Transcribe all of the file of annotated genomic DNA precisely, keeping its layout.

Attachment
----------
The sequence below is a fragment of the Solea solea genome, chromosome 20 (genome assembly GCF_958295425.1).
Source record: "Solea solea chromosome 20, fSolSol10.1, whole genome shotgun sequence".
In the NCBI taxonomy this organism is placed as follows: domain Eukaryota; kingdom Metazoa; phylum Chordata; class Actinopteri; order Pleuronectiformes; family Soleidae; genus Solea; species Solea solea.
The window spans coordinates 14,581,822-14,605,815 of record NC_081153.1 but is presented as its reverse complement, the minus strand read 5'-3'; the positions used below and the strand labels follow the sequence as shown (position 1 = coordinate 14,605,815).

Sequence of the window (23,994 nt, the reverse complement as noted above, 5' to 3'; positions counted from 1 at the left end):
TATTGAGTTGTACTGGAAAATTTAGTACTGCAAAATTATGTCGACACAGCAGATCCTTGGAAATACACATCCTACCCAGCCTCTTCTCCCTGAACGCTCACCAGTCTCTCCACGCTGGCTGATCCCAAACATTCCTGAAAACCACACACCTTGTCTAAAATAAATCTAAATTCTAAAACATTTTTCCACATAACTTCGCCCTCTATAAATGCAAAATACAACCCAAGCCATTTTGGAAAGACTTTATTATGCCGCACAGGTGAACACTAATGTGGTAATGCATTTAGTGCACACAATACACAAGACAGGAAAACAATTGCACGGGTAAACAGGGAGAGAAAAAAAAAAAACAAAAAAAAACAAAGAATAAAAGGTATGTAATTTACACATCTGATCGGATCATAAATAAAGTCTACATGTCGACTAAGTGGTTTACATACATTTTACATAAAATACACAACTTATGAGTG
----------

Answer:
The sequence below is a fragment of the Solea solea genome, chromosome 20 (genome assembly GCF_958295425.1).
Source record: "Solea solea chromosome 20, fSolSol10.1, whole genome shotgun sequence".
In the NCBI taxonomy this organism is placed as follows: domain Eukaryota; kingdom Metazoa; phylum Chordata; class Actinopteri; order Pleuronectiformes; family Soleidae; genus Solea; species Solea solea.
The window spans coordinates 14,581,822-14,605,815 of record NC_081153.1 but is presented as its reverse complement, the minus strand read 5'-3'; the positions used below and the strand labels follow the sequence as shown (position 1 = coordinate 14,605,815).

Sequence of the window (23,994 nt, the reverse complement as noted above, 5' to 3'; positions counted from 1 at the left end):
TATTGAGTTGTACTGGAAAATTTAGTACTGCAAAATTATGTCGACACAGCAGATCCTTGGAAATACACATCCTACCCAGCCTCTTCTCCCTGAACGCTCACCAGTCTCTCCACGCTGGCTGATCCCAAACATTCCTGAAAACCACACACCTTGTCTAAAATAAATCTAAATTCTAAAACATTTTTCCACATAACTTCGCCCTCTATAAATGCAAAATACAACCCAAGCCATTTTGGAAAGACTTTATTATGCCGCACAGGTGAACACTAATGTGGTAATGCATTTAGTGCACACAATACACAAGACAGGAAAACAATTGCACGGGTAAACAGGGAGAGAAAAAAAAAAAACAAAAAAAAACAAAGAATAAAAGGTATGTAATTTACACATCTGATCGGATCATAAATAAAGTCTACATGTCGACTAAGTGGTTTACATACATTTTACATAAAATACACAACTTATGAGTG